An appellate court in New York has reinstated a gag order preventing former President Donald Trump and his legal team from publicly discussing the courtroom staff involved in the ongoing $250 million civil fraud trial. The initial order, issued by Judge Arthur Engoron, was in response to Trump’s repeated disparaging comments about the court’s clerk.
Last week, numerous threats against the judge and the clerk were disclosed, prompting the reinstatement of the gag order by the appeals court. Despite a previous pause on the order, the court ruled it should be restored while the official appeal is ongoing.
During a trial break, Judge Engoron announced the reinstatement of the gag order, emphasizing his intention to enforce it rigorously. The $250 million lawsuit, filed by the New York attorney general’s office, accuses Trump and co-defendants of committing fraud by inflating assets on financial statements. Engoron had previously found Trump liable for fraud, and discussions on damages are underway.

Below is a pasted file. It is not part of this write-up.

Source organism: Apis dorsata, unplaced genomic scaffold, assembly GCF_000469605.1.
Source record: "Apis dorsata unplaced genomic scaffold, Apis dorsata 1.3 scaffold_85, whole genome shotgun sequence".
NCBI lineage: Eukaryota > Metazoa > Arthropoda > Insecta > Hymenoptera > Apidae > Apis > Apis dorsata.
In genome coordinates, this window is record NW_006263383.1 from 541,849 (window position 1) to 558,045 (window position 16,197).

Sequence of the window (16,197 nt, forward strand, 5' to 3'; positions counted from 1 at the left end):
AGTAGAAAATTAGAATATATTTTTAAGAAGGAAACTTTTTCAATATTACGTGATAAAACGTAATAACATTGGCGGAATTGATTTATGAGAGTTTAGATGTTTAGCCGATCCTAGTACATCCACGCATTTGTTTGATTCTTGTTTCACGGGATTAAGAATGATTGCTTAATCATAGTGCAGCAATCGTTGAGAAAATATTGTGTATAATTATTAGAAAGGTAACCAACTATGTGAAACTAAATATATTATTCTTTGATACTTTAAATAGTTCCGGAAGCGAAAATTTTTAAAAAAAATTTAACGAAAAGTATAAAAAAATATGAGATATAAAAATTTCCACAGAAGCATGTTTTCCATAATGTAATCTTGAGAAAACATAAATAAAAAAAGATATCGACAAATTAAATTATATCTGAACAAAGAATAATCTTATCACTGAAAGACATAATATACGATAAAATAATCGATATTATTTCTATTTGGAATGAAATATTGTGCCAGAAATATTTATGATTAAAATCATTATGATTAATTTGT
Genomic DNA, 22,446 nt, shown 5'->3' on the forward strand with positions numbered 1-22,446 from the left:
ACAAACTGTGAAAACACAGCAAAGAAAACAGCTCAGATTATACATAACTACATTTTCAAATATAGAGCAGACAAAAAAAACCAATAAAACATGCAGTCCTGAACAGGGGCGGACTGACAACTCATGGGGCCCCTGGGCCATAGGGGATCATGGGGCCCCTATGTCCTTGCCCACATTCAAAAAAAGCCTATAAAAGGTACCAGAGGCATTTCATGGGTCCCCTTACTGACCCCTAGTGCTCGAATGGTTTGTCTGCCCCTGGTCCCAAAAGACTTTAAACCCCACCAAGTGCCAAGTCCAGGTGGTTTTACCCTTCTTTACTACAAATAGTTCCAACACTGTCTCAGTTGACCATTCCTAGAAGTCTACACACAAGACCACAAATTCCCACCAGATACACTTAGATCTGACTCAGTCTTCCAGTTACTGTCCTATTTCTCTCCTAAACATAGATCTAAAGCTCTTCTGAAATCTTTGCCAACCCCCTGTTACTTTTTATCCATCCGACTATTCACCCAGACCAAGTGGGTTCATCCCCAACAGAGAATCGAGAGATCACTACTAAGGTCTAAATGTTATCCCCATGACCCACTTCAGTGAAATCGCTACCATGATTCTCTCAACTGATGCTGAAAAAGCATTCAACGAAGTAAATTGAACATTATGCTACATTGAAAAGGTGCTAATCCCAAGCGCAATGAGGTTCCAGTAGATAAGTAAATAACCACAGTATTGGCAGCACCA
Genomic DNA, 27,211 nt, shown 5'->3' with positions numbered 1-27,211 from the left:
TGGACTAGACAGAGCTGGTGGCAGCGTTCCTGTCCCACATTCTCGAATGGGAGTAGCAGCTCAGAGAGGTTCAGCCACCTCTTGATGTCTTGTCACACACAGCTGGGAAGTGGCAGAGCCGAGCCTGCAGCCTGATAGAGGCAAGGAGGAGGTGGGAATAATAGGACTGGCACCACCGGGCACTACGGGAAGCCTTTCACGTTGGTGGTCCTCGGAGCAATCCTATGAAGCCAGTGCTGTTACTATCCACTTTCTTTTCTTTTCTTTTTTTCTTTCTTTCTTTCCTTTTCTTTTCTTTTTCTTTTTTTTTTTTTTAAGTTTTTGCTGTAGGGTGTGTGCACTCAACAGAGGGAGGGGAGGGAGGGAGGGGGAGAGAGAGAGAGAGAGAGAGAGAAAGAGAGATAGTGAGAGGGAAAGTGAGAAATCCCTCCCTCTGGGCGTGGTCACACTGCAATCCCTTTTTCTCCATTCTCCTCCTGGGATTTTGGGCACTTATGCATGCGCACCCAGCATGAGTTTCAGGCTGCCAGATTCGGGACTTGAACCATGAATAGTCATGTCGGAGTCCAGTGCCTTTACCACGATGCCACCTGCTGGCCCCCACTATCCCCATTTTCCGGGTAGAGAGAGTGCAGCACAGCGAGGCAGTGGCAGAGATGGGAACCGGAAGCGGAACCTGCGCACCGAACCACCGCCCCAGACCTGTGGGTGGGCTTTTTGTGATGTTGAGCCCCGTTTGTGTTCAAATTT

Trump’s attorney, Chris Kise, expressed disappointment with the ruling, calling it a “tragic day for the rule of law.”
Trump, who had urged the appeals court to continue blocking the gag order, has faced fines for violating it. The civil fraud trial is expected to conclude in January 2024, with both sides submitting written briefings by January 5, followed by oral arguments on January 11. Engoron aims to file his written decision by the end of the month.
Meanwhile, Trump awaits a separate appeals court ruling on a gag order related to the federal election subversion case against him. This order, issued by Judge Tanya Chutkan, limits Trump’s direct attacks on specific individuals involved in the case while allowing criticism of the Justice Department and maintaining his innocence.